I did it again, from the top. The first time I sang the word, “skin,” I felt Jonathan’s hands on me and didn’t resist the pleasure and warmth. I sang right through it, and when Gabby accompanied, she put her own sadness into it. I felt it. It was my song now.
My phone rang: Darren.
“Where the hell are you?”
“Harry just called me. His mother is sick in Arizona. He’s out. For good.”
I would have said something like, so no bassist, no band, but Gabby would have heard, and she wasn’t ready for any kind of upset.
“And you’re not here because?”
He sighed. “I got held up at work. I’ll be there in twenty. Tomorrow night, I have a favor to ask.”
“I have a date. Can you get her home after your gig and make sure she takes her meds?”
“Go get laid.”
I clicked the phone off and used the rest of the time to work on our performance.
Thursday afternoon shift at the Stock was slow by Saturday night standards. I earned less money, but the atmosphere was more relaxed. There was always a minute to chill with Debbie at the service bar. I liked her more and more all the time. I tried to keep it light and hold my energy up. Just because this gig tonight wasn’t my own songwriting, I still wanted to do a good job. But after Darren’s call and the sputtering dissolution of the band, I lost the mojo, and I just sounded like Sinatra on barbiturates. I had no idea how to get that heat back.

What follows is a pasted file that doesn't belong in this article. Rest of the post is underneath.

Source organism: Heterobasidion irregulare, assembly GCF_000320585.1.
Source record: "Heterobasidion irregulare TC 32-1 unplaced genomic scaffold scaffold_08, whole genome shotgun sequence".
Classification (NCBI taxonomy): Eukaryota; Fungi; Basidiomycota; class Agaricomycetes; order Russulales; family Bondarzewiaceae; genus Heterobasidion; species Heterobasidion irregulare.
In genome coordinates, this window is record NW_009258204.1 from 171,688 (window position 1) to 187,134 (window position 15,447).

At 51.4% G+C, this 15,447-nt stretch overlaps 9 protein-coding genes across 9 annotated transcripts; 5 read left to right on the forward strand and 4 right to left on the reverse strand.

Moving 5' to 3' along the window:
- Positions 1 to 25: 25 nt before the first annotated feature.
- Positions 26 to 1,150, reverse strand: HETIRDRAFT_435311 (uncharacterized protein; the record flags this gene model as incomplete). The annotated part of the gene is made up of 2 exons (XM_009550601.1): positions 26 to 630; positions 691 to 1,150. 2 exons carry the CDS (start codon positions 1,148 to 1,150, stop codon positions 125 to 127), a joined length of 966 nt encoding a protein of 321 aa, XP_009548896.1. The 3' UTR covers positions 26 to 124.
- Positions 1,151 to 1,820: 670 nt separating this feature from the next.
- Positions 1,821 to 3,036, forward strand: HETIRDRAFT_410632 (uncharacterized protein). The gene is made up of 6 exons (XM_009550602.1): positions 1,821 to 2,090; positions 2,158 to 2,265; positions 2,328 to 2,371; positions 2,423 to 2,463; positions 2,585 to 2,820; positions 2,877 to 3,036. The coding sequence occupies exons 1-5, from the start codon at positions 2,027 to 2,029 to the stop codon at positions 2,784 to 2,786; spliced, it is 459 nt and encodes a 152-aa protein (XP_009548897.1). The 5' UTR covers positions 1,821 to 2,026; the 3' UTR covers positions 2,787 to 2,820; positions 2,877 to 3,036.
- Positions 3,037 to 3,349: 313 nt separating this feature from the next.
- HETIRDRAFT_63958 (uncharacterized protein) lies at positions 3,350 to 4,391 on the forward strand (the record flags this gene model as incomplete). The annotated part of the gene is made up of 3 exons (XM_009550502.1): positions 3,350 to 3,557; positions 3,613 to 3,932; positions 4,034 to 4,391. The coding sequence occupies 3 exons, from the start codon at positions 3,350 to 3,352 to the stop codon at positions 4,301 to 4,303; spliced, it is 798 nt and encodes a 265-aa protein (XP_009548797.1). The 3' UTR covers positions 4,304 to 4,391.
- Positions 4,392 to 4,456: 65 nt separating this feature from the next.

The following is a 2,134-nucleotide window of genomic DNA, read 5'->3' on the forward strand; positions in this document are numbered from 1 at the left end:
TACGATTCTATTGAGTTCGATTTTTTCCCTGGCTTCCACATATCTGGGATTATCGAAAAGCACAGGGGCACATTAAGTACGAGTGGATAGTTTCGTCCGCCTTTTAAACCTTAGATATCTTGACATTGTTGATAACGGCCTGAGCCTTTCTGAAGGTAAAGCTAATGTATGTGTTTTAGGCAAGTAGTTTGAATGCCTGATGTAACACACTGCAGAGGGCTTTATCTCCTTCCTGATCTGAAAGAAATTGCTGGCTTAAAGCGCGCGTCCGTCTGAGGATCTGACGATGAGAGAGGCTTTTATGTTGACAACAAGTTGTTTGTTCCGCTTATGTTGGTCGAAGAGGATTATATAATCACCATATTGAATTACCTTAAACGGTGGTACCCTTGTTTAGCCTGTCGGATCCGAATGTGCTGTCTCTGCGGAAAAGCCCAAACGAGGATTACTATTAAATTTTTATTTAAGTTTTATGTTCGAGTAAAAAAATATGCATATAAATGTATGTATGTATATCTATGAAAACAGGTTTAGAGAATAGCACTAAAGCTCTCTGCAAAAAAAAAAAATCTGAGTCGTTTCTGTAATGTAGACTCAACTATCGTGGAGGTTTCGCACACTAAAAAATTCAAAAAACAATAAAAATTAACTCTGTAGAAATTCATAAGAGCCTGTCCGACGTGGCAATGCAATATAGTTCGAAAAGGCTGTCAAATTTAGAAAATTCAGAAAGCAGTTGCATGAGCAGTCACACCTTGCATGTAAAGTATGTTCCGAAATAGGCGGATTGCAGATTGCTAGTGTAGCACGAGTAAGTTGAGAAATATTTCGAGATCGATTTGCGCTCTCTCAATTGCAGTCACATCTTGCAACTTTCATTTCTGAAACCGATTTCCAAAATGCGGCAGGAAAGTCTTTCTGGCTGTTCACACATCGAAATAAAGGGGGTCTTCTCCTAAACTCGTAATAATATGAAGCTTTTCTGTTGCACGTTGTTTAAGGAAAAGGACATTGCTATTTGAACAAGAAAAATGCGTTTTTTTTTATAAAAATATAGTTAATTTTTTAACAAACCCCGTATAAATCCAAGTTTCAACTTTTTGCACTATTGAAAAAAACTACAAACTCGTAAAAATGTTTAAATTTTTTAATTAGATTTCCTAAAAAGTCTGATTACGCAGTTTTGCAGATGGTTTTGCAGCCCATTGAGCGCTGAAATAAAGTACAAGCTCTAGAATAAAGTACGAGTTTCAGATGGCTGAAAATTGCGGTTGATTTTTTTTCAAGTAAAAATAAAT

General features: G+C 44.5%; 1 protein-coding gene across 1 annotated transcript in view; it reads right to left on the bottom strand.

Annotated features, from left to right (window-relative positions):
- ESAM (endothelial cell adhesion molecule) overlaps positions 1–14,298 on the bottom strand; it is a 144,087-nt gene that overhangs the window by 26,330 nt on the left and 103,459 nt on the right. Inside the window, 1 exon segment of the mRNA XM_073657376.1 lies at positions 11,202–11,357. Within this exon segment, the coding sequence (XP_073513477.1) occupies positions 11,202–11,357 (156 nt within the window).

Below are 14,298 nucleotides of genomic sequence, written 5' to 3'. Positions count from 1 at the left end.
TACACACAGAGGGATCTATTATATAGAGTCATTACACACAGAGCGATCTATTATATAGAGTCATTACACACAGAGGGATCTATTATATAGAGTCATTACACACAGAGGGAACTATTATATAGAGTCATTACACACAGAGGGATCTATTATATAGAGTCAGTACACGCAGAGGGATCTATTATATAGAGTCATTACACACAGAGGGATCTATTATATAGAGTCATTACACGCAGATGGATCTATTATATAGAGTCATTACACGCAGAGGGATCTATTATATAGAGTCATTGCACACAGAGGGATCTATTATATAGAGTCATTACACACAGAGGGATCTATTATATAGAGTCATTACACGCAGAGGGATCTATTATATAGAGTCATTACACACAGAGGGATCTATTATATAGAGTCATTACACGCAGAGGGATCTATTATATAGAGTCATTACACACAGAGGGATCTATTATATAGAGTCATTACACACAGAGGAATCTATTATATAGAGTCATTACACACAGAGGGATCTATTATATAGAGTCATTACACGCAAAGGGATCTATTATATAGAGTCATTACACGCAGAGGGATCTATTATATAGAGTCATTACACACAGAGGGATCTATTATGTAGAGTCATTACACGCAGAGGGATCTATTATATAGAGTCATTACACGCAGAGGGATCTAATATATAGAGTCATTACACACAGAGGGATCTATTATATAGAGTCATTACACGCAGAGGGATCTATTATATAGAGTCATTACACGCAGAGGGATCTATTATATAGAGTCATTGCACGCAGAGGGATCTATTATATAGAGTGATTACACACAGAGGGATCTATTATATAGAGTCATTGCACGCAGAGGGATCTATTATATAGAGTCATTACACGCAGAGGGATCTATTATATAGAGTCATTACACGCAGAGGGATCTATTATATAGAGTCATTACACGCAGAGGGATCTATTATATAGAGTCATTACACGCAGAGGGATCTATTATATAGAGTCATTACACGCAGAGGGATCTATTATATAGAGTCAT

Debbie got off her phone as I slid table ten’s ticket across the bar. Robert snapped it up and poured my rounds.
“I think he likes you,” Debbie said, indicating Robert. He was hot in his black T-shirt and Celtic tattoos.
“Not my type.”
“What is your type?”
I shrugged. “Nonexistent.”
“Okay, well, finish with this table and go on your break. Could you go down to Sam’s office and make a copy of next week’s schedule?” She handed me a slip of paper with the calendar. The waitstaff hung around waiting for it every week as our station placement and hours determined not only how much money we’d make over the next seven days, but our social and family plans as well. And here she was giving it to me two hours early. She smiled and patted my arm before walking off to greet three men in suits.
I went to the bathroom and freshened up, then headed for Sam’s office.
It wasn’t a warm, fabulously decorated place like Jonathan’s at K. It was totally utilitarian, with a linoleum floor and metal filing cabinets. The copy machine was in there, and I put the schedule on the glass without turning the lights on. The windows gave enough afternoon light.
The energy saver was on, meaning the copier was ice cold. I tapped start and waited. Lord knew how long it would take. I stretched my neck and hummed, then whispered, I’ve got you, under my skin. I’ve got you, deep in the heart of me. So deep in my heart—
I gasped when I smelled his dry scent. When I turned, Jonathan stood in the doorway with his arms crossed. That was the first time I’d seen him in daylight, and the sunlight made him look more human, more substantial, more present, and more gorgeous, if that was even possible.
I realized the deal with the schedule copying just then. “Debbie sent me up here.”
“You didn’t know she was a yenta?”
“You’re very persistent.”